Let’s Look at AAPL
Jun 30, 2020
Apple (Ticker AAPL) has really bounced around this year as has the stock market, so I think now could be a good time to relook at the stock market using AAPL as the illustration.
For some basics:
|Closing price on Friday, Jun 26
|Forward P/E ratio
|Dividend per share in dollars
|Dividend payout ratio
|52 Week low
|52 week high
|Apple’s price 1 year ago
|Apple’s 2020 low
I will be discussing Apple because it has characteristics that make it easy to teach market concepts and because most every investor knows about AAPL and the large numbers of owners of AAPL iPhones, Apple Watches and iPads, and NOT because I recommend it. Do not construe anything I say here as a recommendation or endorsement of Apple or anything other than a “lesson” in the stock market.
Who this column is NOT for:
- People investing in stocks to make a killing.
- Traders and those that frequently buy and sell stocks and/or options.
- People that invest for any purpose other than to help achieve their long term financial security.
If the above applies to you stop here and go read something else.
BTW, I used Apple as an illustration in many previous blogs. If you want a PDF of reprints of those blogs send a request to GoodiesFromEd@withum.com. Just type “Apple” as the subject.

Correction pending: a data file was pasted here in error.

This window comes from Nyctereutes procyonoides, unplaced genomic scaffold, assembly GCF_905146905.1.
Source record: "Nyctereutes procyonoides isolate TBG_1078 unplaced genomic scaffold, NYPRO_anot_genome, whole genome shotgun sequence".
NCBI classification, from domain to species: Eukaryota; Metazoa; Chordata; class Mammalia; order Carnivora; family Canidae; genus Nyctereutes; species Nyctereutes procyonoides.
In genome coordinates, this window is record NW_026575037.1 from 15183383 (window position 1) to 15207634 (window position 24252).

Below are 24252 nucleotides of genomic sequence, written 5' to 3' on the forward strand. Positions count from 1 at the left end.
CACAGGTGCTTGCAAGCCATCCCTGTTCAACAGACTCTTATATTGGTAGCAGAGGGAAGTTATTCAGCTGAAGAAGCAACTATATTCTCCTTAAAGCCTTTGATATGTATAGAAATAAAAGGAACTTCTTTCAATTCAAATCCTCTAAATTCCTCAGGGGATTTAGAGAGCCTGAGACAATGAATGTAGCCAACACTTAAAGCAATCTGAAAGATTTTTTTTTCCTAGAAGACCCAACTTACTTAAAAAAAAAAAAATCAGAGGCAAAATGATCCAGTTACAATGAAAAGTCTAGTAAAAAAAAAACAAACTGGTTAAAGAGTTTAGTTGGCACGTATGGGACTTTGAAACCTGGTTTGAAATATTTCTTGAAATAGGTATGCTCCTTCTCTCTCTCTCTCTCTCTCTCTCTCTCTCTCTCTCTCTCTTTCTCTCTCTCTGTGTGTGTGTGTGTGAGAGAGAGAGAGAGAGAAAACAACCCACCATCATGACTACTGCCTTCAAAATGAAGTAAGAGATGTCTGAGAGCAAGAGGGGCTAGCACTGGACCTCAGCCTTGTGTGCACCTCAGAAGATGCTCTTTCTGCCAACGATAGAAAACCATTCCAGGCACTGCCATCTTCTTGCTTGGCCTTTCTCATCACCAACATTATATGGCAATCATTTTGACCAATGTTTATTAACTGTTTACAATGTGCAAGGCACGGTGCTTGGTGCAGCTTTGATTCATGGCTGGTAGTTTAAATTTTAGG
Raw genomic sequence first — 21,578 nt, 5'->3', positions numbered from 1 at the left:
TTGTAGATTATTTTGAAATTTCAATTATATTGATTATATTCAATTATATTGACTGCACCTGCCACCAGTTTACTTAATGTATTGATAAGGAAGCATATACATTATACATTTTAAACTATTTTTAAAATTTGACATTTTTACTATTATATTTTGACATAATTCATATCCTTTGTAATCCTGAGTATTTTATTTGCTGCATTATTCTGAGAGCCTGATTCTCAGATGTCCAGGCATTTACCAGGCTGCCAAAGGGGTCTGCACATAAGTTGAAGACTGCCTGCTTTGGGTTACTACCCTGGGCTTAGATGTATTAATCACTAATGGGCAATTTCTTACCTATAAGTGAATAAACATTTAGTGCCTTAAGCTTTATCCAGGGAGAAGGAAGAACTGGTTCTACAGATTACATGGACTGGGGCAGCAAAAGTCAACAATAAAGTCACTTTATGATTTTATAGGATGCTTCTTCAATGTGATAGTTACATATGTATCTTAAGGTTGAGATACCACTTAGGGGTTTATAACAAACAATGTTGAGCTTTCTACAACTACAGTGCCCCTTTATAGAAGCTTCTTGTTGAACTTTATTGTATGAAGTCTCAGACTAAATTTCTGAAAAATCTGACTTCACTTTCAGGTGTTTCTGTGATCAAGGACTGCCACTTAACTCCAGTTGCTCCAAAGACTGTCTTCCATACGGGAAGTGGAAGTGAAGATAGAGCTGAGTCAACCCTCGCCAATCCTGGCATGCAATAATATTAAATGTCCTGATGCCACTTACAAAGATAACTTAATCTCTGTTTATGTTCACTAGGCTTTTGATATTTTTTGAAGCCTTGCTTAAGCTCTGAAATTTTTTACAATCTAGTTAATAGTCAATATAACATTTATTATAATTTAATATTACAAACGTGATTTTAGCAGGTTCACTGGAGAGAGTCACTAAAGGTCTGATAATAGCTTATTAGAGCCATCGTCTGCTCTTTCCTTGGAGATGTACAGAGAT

- The range of the price in the last year between the low and high was almost double at 93%. That indicates a very volatile market for the stock and much indecision about AAPL’s stock, and possibly the company. This is also much greater than the market as a whole.
- The 2020 low compared to today’s price was 229.24 to 353.63 or 54% spread, also much greater than the market as measured by the S&P500 index. All further references to the market are to the S&P500 index.
- The forward and trailing P/Es are pretty much similar. Trailing means the last twelve months P/E and forward means the projected next twelve months P/E. Here it looks like AAPL’s earnings are projected to be similar to what it has been. Considering the current pandemic, social unrest and upcoming elections that could change the leadership in the White House and Congress this seems like it is difficult to estimate and projecting it as similar or unchanging appears to be a fair choice, but it doesn’t provide any guidance. However, keep in mind that the markets do not like uncertainty, which reduces confidence which causes price drops. Note that this does not appear to evident in the current market pricing of stocks.
- The P/E of 28 is higher than the recent years for AAPL which had a P/E lower than the S&P500 index. Today the market P/E is 22, so APPL is higher than the market. If you look at my annual 10-year charts posted on Jan 7, 2020 the 22 seems pretty consistent with the last five years, but there has been an upward drift from the five years before that. My comment is that the market has changed significantly over the years and what we thought of as traditional amounts need to be looked at with a different lens. The P/E is a backward measure and the market seems to be more concerned with forward-looking expectations. AAPL is more of a low growth huge cash flow producer and could be an outlier, and this is something that needs thinking, which I am not providing other than to suggest this. Think about it. Of course, if you buy index funds and not individual stocks, AAPL’s individual situation might not matter that much when looking at the market as a whole.